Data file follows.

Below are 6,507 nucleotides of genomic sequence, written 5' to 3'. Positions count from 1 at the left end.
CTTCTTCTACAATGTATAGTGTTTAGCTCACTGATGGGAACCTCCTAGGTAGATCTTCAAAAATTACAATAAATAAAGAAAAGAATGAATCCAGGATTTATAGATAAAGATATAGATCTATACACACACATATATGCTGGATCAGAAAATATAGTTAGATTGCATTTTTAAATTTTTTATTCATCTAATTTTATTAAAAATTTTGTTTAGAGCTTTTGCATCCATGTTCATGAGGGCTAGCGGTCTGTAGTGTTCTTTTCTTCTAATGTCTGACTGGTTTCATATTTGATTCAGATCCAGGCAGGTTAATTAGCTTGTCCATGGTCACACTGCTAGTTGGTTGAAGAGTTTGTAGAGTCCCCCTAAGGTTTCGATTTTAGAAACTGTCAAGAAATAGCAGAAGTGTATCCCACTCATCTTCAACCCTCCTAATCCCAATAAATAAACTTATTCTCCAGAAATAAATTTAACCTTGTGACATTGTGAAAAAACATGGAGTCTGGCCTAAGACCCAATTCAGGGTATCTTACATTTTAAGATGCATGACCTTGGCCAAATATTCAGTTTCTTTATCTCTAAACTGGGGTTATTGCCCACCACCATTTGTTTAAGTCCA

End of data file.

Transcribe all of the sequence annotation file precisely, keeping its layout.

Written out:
Below are 6,507 nucleotides of genomic sequence, written 5' to 3'. Positions count from 1 at the left end.
CTTCTTCTACAATGTATAGTGTTTAGCTCACTGATGGGAACCTCCTAGGTAGATCTTCAAAAATTACAATAAATAAAGAAAAGAATGAATCCAGGATTTATAGATAAAGATATAGATCTATACACACACATATATGCTGGATCAGAAAATATAGTTAGATTGCATTTTTAAATTTTTTATTCATCTAATTTTATTAAAAATTTTGTTTAGAGCTTTTGCATCCATGTTCATGAGGGCTAGCGGTCTGTAGTGTTCTTTTCTTCTAATGTCTGACTGGTTTCATATTTGATTCAGATCCAGGCAGGTTAATTAGCTTGTCCATGGTCACACTGCTAGTTGGTTGAAGAGTTTGTAGAGTCCCCCTAAGGTTTCGATTTTAGAAACTGTCAAGAAATAGCAGAAGTGTATCCCACTCATCTTCAACCCTCCTAATCCCAATAAATAAACTTATTCTCCAGAAATAAATTTAACCTTGTGACATTGTGAAAAAACATGGAGTCTGGCCTAAGACCCAATTCAGGGTATCTTACATTTTAAGATGCATGACCTTGGCCAAATATTCAGTTTCTTTATCTCTAAACTGGGGTTATTGCCCACCACCATTTGTTTAAGTCCA